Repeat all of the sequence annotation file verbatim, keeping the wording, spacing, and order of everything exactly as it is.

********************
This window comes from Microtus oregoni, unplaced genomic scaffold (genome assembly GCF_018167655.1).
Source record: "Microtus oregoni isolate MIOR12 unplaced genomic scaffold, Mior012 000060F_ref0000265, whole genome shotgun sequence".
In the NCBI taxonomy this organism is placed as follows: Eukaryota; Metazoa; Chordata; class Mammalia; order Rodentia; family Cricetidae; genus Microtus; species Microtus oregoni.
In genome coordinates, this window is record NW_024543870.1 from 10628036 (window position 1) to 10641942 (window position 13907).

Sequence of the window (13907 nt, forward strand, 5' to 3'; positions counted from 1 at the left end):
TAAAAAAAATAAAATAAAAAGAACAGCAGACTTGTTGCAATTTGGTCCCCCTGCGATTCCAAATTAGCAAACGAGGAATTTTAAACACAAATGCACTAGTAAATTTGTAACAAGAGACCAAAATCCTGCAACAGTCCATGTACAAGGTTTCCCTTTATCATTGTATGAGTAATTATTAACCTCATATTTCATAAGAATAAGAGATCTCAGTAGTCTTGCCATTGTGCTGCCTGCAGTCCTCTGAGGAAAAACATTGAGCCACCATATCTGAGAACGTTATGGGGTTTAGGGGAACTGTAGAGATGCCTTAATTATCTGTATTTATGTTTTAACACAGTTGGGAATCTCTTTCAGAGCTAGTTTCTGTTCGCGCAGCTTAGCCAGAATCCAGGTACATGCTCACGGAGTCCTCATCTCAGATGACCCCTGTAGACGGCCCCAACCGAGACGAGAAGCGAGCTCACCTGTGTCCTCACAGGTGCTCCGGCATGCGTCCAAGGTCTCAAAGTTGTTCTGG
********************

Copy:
This window comes from Microtus oregoni, unplaced genomic scaffold (genome assembly GCF_018167655.1).
Source record: "Microtus oregoni isolate MIOR12 unplaced genomic scaffold, Mior012 000060F_ref0000265, whole genome shotgun sequence".
In the NCBI taxonomy this organism is placed as follows: Eukaryota; Metazoa; Chordata; class Mammalia; order Rodentia; family Cricetidae; genus Microtus; species Microtus oregoni.
In genome coordinates, this window is record NW_024543870.1 from 10628036 (window position 1) to 10641942 (window position 13907).

Sequence of the window (13907 nt, forward strand, 5' to 3'; positions counted from 1 at the left end):
TAAAAAAAATAAAATAAAAAGAACAGCAGACTTGTTGCAATTTGGTCCCCCTGCGATTCCAAATTAGCAAACGAGGAATTTTAAACACAAATGCACTAGTAAATTTGTAACAAGAGACCAAAATCCTGCAACAGTCCATGTACAAGGTTTCCCTTTATCATTGTATGAGTAATTATTAACCTCATATTTCATAAGAATAAGAGATCTCAGTAGTCTTGCCATTGTGCTGCCTGCAGTCCTCTGAGGAAAAACATTGAGCCACCATATCTGAGAACGTTATGGGGTTTAGGGGAACTGTAGAGATGCCTTAATTATCTGTATTTATGTTTTAACACAGTTGGGAATCTCTTTCAGAGCTAGTTTCTGTTCGCGCAGCTTAGCCAGAATCCAGGTACATGCTCACGGAGTCCTCATCTCAGATGACCCCTGTAGACGGCCCCAACCGAGACGAGAAGCGAGCTCACCTGTGTCCTCACAGGTGCTCCGGCATGCGTCCAAGGTCTCAAAGTTGTTCTGG